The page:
My own private Oprah book club.

Not all spam is poetry ... Sometimes it's literature.

Generating (apparently automatically) random strings of words isn't the only method of fooling spam filters. Sometimes full sentences from novels are posted into messages in order to cause the filters to think that a "real" message is being sent. It's via this system that I've read parts of Captain Blood by Rafael Sabatini. E-mail spam seems also to have caused Jeff Davis, a blogger in North Carolina, to take a special interest in Captain Blood. He also has an important observation on why not everyone actually sees these texts.

But Captain Blood was only my first exposure to this phenomenon. When I first encountered it, I wasn't even sure what was happening, and had to paste a string of text into Google in order verify that this was an "authentic" text. Since then I've been collecting these, sort of making a list of books that I might sometime get around to reading. I've received, for instance, a couple of passages from Misery by Stephen King (never read it, but I've seen parts of the movie) and (we're talking high culture here) The Master and Margarita by Mikhail Bulgakov which I read many years ago and enjoyed immensely.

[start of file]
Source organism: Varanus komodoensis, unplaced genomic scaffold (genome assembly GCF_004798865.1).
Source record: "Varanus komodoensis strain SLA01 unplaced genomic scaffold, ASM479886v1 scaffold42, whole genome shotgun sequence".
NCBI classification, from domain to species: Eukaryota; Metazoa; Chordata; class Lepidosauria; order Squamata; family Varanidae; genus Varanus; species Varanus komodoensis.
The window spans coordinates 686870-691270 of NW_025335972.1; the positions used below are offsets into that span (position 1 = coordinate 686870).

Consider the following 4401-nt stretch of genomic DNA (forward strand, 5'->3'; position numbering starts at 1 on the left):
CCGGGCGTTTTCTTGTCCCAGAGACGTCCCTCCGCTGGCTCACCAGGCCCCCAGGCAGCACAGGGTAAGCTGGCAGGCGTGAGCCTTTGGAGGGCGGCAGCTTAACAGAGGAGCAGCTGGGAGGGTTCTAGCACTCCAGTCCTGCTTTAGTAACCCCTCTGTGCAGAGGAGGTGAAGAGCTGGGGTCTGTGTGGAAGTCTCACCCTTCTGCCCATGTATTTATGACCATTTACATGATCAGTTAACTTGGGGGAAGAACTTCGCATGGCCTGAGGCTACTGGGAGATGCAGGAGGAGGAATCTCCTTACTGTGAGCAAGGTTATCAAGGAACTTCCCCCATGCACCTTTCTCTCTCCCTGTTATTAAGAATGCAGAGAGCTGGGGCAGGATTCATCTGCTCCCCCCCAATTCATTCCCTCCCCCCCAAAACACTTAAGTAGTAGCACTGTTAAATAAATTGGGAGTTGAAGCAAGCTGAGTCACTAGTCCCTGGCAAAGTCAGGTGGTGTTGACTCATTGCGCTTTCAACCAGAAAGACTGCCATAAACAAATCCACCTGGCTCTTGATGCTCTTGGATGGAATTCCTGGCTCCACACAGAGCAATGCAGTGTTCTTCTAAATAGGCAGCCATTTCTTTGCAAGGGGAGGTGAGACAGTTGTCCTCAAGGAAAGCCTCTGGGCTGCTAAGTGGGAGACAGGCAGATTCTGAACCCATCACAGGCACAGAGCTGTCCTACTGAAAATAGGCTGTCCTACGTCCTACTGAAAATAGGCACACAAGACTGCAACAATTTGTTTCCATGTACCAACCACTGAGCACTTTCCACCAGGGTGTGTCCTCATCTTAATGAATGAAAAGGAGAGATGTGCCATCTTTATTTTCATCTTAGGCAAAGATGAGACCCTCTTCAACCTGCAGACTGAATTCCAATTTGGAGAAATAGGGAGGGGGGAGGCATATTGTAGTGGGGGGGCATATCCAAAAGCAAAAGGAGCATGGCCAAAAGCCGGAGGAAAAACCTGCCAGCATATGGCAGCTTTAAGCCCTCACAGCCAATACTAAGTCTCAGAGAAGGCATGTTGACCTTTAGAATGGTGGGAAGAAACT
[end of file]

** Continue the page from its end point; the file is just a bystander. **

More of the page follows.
And while working on this column a piece of spam arrived that used:
By the time Scarlett had undressed and blown out the candle, her plan for tomorrow had worked itself out in every detail. It was a
I didn't have to go far to figure out where this was from. (Actually, I prefer it when the spammer makes me work.) Still, I wanted to know if Gone With the Wind, like Captain Blood, was appearing with much frequency in spam messages. It's apparently very new, a rising, star on the filter dodging horizon. But I also discovered that, although the book is still under (very strict) copyright restrictions in the United States a full text version is available via the Australian version of Project Gutenberg where it is already in the public domain.

Go to: Spamming me softly with his song